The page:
Uganda food inflation declines in spite of a failed harvest from the 2019 first crop season.
Uganda has maintained a relatively low food inflation rate at 1.9 per cent from the 2018 bumper harvest.
Since June 2018, the country has experienced a great harvest of maize, beans, sorghum rice; cassava, sweet potatoes and Irish potatoes that which has kept the prices of all staple foods low meaning households were able to meet their food needs.
Opolot Okaasai, a crop resource expert and former director at the Ministry of Agriculture Animal Industry and Fisheries said that 2018 was good since the first rains came on time across the country and floods came after the crops had been harvested.
This year however started on a difficult note for the country. Although the first quarter was affected by the two tropical cyclones that hit Mozambique and disrupted the country’s rain pattern despite it being normally dry. The March-June rain season was characterised by drought conditions as the cyclones redirected precipitations away from East Africa.
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Uganda’s latest Food and Agricultural Organisation brief said, “Total cereal production for 2019 is tentatively set at about 3.4 million tonnes, nearly 10 per cent down from 2018 and 5 per cent below the average of the previous five years.”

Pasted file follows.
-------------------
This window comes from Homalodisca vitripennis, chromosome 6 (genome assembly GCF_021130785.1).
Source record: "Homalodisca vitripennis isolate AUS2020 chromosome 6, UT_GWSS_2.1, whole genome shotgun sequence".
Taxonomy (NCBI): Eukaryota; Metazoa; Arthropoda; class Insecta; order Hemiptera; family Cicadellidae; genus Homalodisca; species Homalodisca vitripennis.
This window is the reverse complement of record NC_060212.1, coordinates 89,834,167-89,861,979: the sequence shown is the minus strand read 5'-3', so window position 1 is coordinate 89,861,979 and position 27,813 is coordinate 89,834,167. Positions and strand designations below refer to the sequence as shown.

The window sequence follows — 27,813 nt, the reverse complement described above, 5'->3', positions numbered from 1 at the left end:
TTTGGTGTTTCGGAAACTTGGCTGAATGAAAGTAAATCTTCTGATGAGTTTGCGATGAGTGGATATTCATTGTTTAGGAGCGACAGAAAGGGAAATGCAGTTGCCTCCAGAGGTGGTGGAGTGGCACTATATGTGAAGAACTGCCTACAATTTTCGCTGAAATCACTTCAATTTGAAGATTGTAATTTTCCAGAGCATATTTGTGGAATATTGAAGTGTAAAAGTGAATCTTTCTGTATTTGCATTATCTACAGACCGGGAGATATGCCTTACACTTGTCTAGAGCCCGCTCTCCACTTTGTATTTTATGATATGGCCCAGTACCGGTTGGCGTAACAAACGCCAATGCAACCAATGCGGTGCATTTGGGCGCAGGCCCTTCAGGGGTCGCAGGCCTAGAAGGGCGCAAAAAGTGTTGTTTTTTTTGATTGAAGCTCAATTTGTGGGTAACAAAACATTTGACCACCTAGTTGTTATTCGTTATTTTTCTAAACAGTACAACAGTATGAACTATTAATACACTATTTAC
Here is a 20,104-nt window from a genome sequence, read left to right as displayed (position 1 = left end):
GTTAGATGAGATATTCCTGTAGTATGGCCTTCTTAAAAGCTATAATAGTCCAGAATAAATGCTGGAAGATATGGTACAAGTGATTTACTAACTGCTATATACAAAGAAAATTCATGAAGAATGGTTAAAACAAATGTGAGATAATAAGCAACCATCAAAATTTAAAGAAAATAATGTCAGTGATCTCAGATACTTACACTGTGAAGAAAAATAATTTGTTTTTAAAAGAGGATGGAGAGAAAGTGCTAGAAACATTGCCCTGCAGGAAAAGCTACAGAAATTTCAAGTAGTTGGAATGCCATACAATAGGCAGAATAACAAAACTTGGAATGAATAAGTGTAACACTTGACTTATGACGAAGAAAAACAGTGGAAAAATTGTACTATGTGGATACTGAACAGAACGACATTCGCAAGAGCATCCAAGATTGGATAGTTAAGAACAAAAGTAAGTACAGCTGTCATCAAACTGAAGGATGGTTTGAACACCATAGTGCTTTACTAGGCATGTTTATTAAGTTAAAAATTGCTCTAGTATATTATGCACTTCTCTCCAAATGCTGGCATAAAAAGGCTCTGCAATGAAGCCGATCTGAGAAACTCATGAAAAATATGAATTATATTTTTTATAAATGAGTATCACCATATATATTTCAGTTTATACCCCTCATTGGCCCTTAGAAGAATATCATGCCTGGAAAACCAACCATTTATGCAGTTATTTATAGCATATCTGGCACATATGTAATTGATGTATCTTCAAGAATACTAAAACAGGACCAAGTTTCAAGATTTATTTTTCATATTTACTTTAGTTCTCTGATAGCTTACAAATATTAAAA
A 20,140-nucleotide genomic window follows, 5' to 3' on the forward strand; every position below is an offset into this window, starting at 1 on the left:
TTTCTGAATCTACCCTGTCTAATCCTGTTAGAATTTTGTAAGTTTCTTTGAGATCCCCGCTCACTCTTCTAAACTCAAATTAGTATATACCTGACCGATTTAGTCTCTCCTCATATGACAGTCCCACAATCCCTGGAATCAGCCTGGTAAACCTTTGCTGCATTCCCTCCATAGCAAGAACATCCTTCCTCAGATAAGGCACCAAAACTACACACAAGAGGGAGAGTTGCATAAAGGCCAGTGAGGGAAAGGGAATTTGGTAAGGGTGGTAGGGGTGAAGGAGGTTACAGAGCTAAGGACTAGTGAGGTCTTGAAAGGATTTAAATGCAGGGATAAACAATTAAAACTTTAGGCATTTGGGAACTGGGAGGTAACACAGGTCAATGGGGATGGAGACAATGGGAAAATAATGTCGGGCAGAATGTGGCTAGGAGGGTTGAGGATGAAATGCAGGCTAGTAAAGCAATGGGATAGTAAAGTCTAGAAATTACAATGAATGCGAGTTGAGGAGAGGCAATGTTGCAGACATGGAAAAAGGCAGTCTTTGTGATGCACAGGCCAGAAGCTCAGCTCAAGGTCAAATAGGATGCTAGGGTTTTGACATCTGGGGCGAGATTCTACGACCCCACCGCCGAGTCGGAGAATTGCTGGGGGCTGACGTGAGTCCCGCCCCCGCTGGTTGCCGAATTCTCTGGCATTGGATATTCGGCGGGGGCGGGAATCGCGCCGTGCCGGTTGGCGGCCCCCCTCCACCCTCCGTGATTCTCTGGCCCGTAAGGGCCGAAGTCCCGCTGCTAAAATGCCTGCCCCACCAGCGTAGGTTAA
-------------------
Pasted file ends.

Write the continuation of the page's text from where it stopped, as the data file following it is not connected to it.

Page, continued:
The brief, however, said food inflation is expected to decline in December when fresh harvests will be reaching the markets.
Mr Okaasai explained that the country is likely to have a poor harvest in the second crop season which they are expecting to increase food crop prices.
Uganda’s minister for Agriculture Vincent Bamulangaki Ssempijja said since September maize prices have been increasing. The prices are expected to remain high for the next few months as heavy rains in several maize growing areas are going to disrupt the next harvest.
A kilogramme of maize is retailing between $0.32 and $0.35 up from $0.2 in July.
Despite this, in the recent years, Uganda has become a net exporter of food to the rest of East Africa, with maize, beans, soya bean, simsim, groundnuts and tea high on the list of foodstuffs exported to neighbouring countries, especially South Sudan and Kenya.